Paklis #5 – Dustin Weaver continues to show why he’s one of the top writer/artists working right now. This gigantic issue starts a new serial, 1949, about a serial killer in New York and the female detective chasing him, and continues the wonderful Amnia Cycle, which is starting to get confusing as it continues to sprawl. Unfortunately, Paklis is going on hiatus for a while, but this is not a surprise, when you look at the quality of Weaver’s art, and the size of this book which has been coming out on a monthly basis.
Rebels: These Free and Independent States #7 – Brian Wood tells us a story about a pair of enterprising orphans who discover a British ship full of gold that sank, and who want to offer that money to George Washington’s army. It’s a good tale, if a little unbelievable. I wish there were more historical comics like Rebels being published.
Saga #47 – We haven’t seen much of The Will lately, but he’s back now, and captive to someone looking for revenge for something he did a while ago. This person is able to access and watch his memories, and through that, learns of Marko, Alana, and Hazel’s existence. This is an entertaining issue, although I’d have prefered to learn what’s happening to everyone’s favourite mixed couple.
Saucer State #4 – President Alvarado and her people continue to try to figure out how to respond to the news that aliens are coming to Earth, while also managing the political reality of a deeply divided country. There’s a little too much of Michael and his drug-fueled attempts to help, but otherwise, this is another sharp and astute issue. Paul Cornell must be so happy that world events since he started this series as Saucer Country have made his story almost believable.
Southern Bastards #18 – I didn’t notice until the end of the issue that Jason Aaron didn’t write this one; instead, it was the series’s co-creator and usual artist, Jason Latour, with art by Chris Brunner. I did notice that Brunner adds some excellent details to this story – Trump lawn signs, and the eyebrow hairs that stick to duct tape when it is pulled off someone’s face. Roberta Tubb has kidnapped poor Materhead, and she is determined to make him admit that Coach Boss killed her father. Throughout his torture/interrogation, we get to see some scenes from Roberta’s past, and get some new insights into her relationship with her father. As always, this is an excellent issue.
War Mother #2 – Fred Van Lente’s story about a woman trying to lead her people to safety in a ruined future is interesting, not so much in its set-up, but in the way that Van Lente is exploring Ana’s character and her loyalties. This is an interesting title, but I still wonder why Valiant has decided to put it out.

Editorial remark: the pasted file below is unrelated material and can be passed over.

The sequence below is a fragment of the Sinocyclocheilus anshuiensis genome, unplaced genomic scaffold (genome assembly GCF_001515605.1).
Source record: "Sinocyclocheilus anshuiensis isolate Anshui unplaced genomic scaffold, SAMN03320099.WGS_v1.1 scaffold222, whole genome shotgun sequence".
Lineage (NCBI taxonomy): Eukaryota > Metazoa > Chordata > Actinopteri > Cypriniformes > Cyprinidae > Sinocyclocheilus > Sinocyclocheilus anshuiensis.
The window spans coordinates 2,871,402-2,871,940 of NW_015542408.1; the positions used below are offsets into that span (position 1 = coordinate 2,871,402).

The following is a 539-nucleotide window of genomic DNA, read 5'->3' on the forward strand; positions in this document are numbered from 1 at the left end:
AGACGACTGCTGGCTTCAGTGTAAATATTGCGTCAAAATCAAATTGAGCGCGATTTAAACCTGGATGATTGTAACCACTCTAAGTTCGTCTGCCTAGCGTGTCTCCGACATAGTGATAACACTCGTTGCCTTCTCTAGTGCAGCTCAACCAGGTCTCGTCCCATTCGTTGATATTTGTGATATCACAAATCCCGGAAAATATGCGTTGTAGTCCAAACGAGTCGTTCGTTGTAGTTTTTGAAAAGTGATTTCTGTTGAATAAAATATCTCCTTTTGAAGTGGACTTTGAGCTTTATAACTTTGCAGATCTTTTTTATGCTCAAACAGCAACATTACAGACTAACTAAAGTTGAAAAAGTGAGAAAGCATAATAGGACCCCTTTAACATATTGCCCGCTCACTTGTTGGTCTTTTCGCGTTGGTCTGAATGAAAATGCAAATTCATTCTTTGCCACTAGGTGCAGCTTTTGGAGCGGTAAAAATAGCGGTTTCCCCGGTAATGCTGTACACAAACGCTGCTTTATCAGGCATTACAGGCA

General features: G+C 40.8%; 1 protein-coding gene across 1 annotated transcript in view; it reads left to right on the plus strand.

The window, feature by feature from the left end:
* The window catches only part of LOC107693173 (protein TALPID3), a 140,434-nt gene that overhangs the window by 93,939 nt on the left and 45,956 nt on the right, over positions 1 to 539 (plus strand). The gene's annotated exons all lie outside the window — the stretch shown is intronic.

X-O Manowar #7 – Clayton Crain shows up to contribute art to this series, which is a little unfortunate. The previous artists were much clearer storytellers than Crain is, and I found that the story got a little harder to follow (largely because a lot of the antagonists looked like they were wearing the same armor as Aric in some panels). The fight with the monomen seemed to go a little too quickly, like Matt Kindt is in a hurry now to get Aric to a certain place, and wants to jump past the intermediary stuff.
Comics I Would Have Bought if Comics Weren’t So Expensive:
Annual Vol. 1 TP
Hadrian’s Wall TP
Infamous Iron Man #12
Mighty Thor #23
Nick Fury #6
X-Men Blue #12
Thanos #4-8 – I wouldn’t normally think of Jeff Lemire as the right person for a strong cosmic odyssey comic, but his Thanos is surprisingly good. I like the way Lemire gave the first arc to Starfox and other forces working against Thanos, but then after a betrayal, that same group needs to start working with him. This is a solid series that was hurt a little by Mike Deodato’s departure (although German Peralta is more than capable). Really, I’m just happy to see Starfox being used in a comic where he’s not simply comic relief. I really liked Starfox back when he was an Avenger.
The Week in Graphic Novels:
Nailbiter Vol. 4: Blood Lust – Joshua Williamson’s Nailbiter has really grown on me. This volume takes the story outside of the town of Buckaroo, as we learn about a group of people who have left the town, and the stigma of being from the “serial killer town”, and moved to Atlanta, who are now being targeted and killed by a new serial killer. It’s cool stuff, and artist Mike Henderson has a way of making people look just slightly off enough that you can believe they are killers.
Tags: The Weekly Round-Up